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Experiences and Perceptions of Self-Management for Older Adults with Multimorbidity: A Multi-Stakeholder Study

Hannigan, Caoimhe, Doyle, Julie, Murphy, Emma, Smith, Suzanne and Dinsmore, John (2017) Experiences and Perceptions of Self-Management for Older Adults with Multimorbidity: A Multi-Stakeholder Study. Age and Ageing, 46 (3). iii1-iii12. ISSN 1468-2834

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Abstract

Background
For persons with multimorbidity (PwMs), self-management is a complex process that involves integration of knowledge and tasks for multiple, and often interacting, chronic diseases [1]. Patients are frequently required to prioritise conditions, and to reconcile conflicting information and clinical advice [2]. The current study aimed to understand experiences related to self-management of multimorbidity for older patients (aged over 65), and for key stakeholders in their care network. The data presented was collected as part of an extensive requirements gathering exercise to inform the design of a digital health ecosystem that aims to support self-management and improve integration of care for older PwMs.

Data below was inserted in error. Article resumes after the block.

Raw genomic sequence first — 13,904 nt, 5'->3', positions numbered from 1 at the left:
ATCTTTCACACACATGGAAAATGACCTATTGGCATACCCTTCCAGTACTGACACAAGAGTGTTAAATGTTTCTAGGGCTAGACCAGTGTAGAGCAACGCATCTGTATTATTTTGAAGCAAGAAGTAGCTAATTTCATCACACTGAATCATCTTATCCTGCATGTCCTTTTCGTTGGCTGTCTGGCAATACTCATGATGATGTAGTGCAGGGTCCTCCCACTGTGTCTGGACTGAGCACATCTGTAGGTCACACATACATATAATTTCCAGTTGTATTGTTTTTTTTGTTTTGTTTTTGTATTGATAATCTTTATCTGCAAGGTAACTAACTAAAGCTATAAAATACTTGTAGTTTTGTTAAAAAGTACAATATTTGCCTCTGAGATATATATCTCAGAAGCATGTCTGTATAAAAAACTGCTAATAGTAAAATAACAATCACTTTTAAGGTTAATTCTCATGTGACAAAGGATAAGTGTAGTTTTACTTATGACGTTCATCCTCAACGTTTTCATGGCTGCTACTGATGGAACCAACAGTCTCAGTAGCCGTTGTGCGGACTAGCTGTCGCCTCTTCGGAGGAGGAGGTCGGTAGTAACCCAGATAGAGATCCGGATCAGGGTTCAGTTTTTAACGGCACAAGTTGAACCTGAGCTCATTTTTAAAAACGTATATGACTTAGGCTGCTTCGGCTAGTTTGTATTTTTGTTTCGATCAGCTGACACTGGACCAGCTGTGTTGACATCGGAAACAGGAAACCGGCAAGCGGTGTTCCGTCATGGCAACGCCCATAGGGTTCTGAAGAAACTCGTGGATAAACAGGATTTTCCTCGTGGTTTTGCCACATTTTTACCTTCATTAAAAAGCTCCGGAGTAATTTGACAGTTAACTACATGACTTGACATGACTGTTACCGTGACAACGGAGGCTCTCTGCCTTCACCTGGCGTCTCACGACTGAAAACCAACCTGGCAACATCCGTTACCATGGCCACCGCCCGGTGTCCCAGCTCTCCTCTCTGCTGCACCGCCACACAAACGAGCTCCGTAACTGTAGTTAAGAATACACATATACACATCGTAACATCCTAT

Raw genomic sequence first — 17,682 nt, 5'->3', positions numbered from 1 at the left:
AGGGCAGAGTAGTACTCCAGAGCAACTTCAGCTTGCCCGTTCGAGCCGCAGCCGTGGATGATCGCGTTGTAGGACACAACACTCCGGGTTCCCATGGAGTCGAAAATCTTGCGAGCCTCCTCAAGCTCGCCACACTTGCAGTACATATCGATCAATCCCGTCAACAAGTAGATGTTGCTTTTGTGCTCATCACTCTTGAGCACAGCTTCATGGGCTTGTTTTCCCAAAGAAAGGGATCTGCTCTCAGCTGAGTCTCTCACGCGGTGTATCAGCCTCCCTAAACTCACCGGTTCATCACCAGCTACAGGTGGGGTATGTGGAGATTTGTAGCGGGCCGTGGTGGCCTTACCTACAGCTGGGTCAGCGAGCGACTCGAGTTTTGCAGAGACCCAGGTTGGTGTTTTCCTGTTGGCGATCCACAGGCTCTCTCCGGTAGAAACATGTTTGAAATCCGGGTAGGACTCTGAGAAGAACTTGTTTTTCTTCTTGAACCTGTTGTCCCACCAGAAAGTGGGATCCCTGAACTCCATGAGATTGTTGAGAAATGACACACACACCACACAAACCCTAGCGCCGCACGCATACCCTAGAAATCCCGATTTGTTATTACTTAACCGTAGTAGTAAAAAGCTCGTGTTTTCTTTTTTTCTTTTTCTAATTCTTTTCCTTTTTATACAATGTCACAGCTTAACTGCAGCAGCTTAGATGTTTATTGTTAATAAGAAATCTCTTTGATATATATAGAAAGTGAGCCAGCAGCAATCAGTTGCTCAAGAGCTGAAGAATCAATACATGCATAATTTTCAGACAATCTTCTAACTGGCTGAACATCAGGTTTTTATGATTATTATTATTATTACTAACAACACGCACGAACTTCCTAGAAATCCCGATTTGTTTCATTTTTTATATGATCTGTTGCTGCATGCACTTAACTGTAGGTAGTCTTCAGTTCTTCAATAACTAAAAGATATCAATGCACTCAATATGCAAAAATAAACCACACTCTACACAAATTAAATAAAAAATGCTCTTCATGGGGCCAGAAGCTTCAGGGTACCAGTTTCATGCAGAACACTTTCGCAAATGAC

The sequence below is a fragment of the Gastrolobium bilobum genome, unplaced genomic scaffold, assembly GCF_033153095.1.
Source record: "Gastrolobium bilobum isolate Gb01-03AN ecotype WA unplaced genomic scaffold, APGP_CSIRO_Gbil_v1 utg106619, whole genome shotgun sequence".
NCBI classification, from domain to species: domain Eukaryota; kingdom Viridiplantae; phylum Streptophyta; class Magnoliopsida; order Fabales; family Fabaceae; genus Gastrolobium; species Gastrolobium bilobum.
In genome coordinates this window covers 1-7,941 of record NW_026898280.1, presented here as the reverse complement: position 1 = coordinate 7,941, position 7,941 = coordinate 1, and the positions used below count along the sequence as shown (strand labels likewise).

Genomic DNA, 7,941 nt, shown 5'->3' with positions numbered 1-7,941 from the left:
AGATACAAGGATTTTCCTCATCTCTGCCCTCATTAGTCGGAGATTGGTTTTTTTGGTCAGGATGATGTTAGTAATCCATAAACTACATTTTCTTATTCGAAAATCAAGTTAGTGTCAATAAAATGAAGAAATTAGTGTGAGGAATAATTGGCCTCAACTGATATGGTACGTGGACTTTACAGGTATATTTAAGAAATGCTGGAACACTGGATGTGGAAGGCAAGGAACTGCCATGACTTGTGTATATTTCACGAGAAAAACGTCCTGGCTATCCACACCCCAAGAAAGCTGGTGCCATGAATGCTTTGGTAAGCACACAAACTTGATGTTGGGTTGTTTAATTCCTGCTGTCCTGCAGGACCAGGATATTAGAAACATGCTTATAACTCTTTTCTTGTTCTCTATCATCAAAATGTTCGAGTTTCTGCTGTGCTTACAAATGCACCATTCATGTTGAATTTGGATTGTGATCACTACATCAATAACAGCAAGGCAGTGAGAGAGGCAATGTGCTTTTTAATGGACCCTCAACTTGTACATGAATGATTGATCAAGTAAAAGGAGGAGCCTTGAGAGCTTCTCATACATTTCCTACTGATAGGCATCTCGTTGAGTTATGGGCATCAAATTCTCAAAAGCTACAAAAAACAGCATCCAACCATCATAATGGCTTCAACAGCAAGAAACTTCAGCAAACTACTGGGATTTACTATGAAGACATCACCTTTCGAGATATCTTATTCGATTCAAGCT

Methods
Semi-structured qualitative interviews and focus groups were conducted with 19 older PwMs, 7 informal carers, 16 formal care workers, 6 general practitioners, 4 pharmacists, and 15 other healthcare professionals. Interviews and focus groups were transcribed and analysed using thematic analysis.

Results
A number of themes associated with self-management of multimorbidity emerged during the interviews and focus groups, including “symptom recognition”, “symptom monitoring”, “appointments”, “information for self-management”, “motivators for self-management” and “barriers to self-management”.

Conclusion
The findings from this rich, multi-stakeholder dataset highlight a number of key motivating factors and barriers to effective self-management for older PwMs in Ireland. This study highlights the importance of providing sufficient information, education and support to empower older PwMs to play a more active role in the management of their conditions.

Item Type: Article
Subjects: B Philosophy. Psychology. Religion > Psychology
Divisions: School of Business > Staff Research and Publications
Related URLs:
Depositing User: CAOIMHE NI MHAICIN
Date Deposited: 24 Sep 2018 10:15
Last Modified: 24 Sep 2018 10:15
URI: http://trap.ncirl.ie/id/eprint/3183

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